I used to take pride in the fact that I would always try to tough it out whenever I got hurt growing up. I wouldn’t cry when I got fouled by someone playing soccer, or when I fell off my bike, or when this girl freaking nailed a lacrosse ball at the back of my head in eighth grade, or when my little sister put Go-Gurt in my hair. I mean, don’t get me wrong — I have certainly cried before. I’m not a total psychopath. Nonetheless, my parents or my coaches were always proud of the fact that I was a tough cookie.
But as I have learned at my time at Penn, and especially in the last year and a half, being “tough” on the outside isn’t always rewarding. In fact, it can make things a whole lot worse.
I didn’t know this was going to be the case, but my time on the 134th board of The Daily Pennsylvanian was without a doubt the worst year of my life. Or, more precisely, it coincided with the worst year of my life.
I’ve struggled with depression for years, but it started to get much worse towards the end of my junior year at Penn. I fell down the stairs because I was checking myself out in a window (I know) and it was hard to walk for six months. I was also diagnosed with the second-least sexy disease after gonorrhea: irritable bowel syndrome. I was sad, and I didn’t know what was wrong with me. I wanted to kill myself, but I didn’t tell anyone.
I stopped taking care of myself. My friends and my roommates didn’t see me or hear from me for weeks. I didn’t answer texts. I stayed inside Starbucks during Fling, doing homework. I slept through Hey Day, intentionally.
At the same time, I loved being Under the Button’s Managing Editor. I loved the fact that I could make other people happy, even if I couldn’t be. Out of all the things that were going wrong with my life, UTB was the one thing that I could consistently do right, do pretty well, and do with purpose.
In the fall, some things went worse, but a lot of things went better.
I made an appointment at Counseling and Psychological Services as soon as I got back to campus. Apparently, I am not really good at this “opening up to people” thing, as my therapist pointed out (which is maybe why I gave up on writing this column several different times). Every time I cried in his office — even the smallest amount — I began to needlessly apologize out of embarrassment.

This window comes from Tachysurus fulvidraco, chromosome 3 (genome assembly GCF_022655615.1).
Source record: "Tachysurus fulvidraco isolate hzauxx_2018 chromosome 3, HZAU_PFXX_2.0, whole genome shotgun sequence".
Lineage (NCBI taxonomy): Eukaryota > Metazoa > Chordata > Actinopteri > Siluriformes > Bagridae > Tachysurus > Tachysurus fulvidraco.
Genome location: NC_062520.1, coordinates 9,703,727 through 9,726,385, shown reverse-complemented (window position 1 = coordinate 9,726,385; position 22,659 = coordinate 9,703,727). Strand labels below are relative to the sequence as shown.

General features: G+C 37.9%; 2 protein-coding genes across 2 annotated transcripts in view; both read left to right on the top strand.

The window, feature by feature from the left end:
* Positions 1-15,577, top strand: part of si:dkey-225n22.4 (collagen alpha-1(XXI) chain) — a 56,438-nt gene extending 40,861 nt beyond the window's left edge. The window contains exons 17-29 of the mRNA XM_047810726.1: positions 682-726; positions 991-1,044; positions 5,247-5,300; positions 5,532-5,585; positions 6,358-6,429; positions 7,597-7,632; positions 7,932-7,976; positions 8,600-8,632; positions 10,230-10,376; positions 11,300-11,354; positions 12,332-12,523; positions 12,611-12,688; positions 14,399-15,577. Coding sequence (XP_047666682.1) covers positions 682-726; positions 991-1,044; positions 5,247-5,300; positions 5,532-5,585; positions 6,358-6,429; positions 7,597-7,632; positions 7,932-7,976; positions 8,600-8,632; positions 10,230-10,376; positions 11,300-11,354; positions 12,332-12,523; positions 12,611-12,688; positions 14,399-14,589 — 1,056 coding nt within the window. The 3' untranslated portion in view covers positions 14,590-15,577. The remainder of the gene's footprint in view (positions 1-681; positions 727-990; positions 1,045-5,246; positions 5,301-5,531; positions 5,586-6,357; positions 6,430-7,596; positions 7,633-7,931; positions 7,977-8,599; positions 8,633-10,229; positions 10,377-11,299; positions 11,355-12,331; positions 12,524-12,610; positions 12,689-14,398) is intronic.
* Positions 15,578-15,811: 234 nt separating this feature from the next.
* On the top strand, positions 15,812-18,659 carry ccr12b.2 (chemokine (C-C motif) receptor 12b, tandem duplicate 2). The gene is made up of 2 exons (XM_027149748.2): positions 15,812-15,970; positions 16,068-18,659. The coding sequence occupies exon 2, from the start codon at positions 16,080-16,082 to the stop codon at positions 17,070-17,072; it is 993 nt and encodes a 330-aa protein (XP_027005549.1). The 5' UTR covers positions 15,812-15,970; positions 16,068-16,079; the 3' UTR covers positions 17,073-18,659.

I started to respond to texts, actually initiate texting people, and make plans. I wanted to have fun, at least in my senior year.
Still, I didn’t open up about everything. No one, except my therapists and my professor, has known about the fact that I spent all of last semester in a small seminar with someone that assaulted me, because I needed to take the class to graduate. I barely passed, and only did so because I spent an afternoon begging and crying in the professor’s office at the end of the year.
Don’t always be a tough cookie. The best cookies are the soft, gooey, slightly undercooked kinds, anyway. It’s so difficult to do at first, but being vulnerable on the outside feels so much better than being tough. You don’t have to go out of your way to hide as much of what you’re feeling. And it’s really validating to know that other people generally understand and often know exactly what you’re going through.
That being said, I’m not telling you to completely overshare about your life. Don’t be that dude who tells everyone about that massive dump they just took. Please … please.
And things are much better for me now. Hey Day was bittersweet. I’m spending the summer hiking half the Appalachian Trail because I’ve wanted to do it since 11th grade. I just spent $9.99 on Justin’s Chocolate Hazelnut & Almond Butter and, honestly, I expected it to taste better. I don’t feel sad.
Being a part of UTB and the DP has allowed me to write about and publish what I think is important and funny in a meaningful way. It's a good thing I’m going to be the longest-tenured UTB writer in history and can keep going at it next fall. Thank you especially to David (who has never stopped checking in on me), Alec (my work husband), Reb (my work mom), Harry, Figgy, and Jonathan.
SOPHIE TROTTO is a College senior from Yardley, Pa., studying mathematics and philosophy. She served as the Managing Editor of Under the Button on the 134th board. Previously, she was an editor and staff writer for UTB.
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